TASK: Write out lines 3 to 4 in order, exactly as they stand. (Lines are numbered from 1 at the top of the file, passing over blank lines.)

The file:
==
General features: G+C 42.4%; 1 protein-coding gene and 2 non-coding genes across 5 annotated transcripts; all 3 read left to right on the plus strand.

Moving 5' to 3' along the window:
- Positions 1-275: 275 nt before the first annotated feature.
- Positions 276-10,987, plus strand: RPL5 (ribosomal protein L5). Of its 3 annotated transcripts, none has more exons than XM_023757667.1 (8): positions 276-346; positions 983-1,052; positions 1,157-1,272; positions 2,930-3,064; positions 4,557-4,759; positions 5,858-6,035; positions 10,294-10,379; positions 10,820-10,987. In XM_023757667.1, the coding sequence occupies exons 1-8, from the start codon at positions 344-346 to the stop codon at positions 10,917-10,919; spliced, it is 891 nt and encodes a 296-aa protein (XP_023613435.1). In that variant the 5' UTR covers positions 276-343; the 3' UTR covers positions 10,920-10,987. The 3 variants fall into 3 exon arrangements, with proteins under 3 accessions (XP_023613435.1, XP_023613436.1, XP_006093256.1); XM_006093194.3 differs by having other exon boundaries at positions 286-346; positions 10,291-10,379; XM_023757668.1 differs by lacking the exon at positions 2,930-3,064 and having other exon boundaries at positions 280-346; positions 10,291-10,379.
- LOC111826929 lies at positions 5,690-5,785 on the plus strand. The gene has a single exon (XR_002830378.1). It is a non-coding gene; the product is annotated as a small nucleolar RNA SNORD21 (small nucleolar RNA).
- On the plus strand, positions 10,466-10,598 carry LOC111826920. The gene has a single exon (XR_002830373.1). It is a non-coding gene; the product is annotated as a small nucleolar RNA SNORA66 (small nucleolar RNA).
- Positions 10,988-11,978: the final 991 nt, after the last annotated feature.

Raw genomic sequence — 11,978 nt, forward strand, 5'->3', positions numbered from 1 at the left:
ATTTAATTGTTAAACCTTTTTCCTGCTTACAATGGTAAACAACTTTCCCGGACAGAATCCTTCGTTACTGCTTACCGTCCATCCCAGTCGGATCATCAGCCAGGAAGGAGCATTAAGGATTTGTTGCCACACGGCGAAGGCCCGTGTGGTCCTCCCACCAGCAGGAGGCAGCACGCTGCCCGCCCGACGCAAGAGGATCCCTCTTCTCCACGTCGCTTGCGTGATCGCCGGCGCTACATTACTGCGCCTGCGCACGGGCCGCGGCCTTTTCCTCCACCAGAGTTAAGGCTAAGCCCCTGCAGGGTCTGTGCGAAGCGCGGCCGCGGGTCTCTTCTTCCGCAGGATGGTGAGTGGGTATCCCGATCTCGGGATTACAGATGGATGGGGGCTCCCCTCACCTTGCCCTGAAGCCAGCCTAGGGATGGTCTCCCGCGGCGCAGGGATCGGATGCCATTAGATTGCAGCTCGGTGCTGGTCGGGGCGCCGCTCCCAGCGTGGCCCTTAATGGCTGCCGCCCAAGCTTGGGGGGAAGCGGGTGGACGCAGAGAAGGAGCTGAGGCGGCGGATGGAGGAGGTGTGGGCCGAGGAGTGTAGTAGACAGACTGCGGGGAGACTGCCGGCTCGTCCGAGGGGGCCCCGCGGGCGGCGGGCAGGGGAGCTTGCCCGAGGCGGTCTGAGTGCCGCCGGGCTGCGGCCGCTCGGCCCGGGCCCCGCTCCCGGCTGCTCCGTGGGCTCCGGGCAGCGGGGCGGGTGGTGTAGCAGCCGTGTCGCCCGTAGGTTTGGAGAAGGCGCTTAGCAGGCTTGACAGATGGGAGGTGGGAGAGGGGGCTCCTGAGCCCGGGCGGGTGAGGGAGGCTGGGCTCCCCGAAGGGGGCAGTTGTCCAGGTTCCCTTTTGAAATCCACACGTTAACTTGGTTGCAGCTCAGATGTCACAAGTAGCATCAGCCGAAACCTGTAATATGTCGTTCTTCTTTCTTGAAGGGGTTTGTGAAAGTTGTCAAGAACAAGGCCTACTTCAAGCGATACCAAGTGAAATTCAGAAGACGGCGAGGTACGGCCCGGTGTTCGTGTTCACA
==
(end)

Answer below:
- Positions 1-275: 275 nt before the first annotated feature.
- Positions 276-10,987, plus strand: RPL5 (ribosomal protein L5). Of its 3 annotated transcripts, none has more exons than XM_023757667.1 (8): positions 276-346; positions 983-1,052; positions 1,157-1,272; positions 2,930-3,064; positions 4,557-4,759; positions 5,858-6,035; positions 10,294-10,379; positions 10,820-10,987. In XM_023757667.1, the coding sequence occupies exons 1-8, from the start codon at positions 344-346 to the stop codon at positions 10,917-10,919; spliced, it is 891 nt and encodes a 296-aa protein (XP_023613435.1). In that variant the 5' UTR covers positions 276-343; the 3' UTR covers positions 10,920-10,987. The 3 variants fall into 3 exon arrangements, with proteins under 3 accessions (XP_023613435.1, XP_023613436.1, XP_006093256.1); XM_006093194.3 differs by having other exon boundaries at positions 286-346; positions 10,291-10,379; XM_023757668.1 differs by lacking the exon at positions 2,930-3,064 and having other exon boundaries at positions 280-346; positions 10,291-10,379.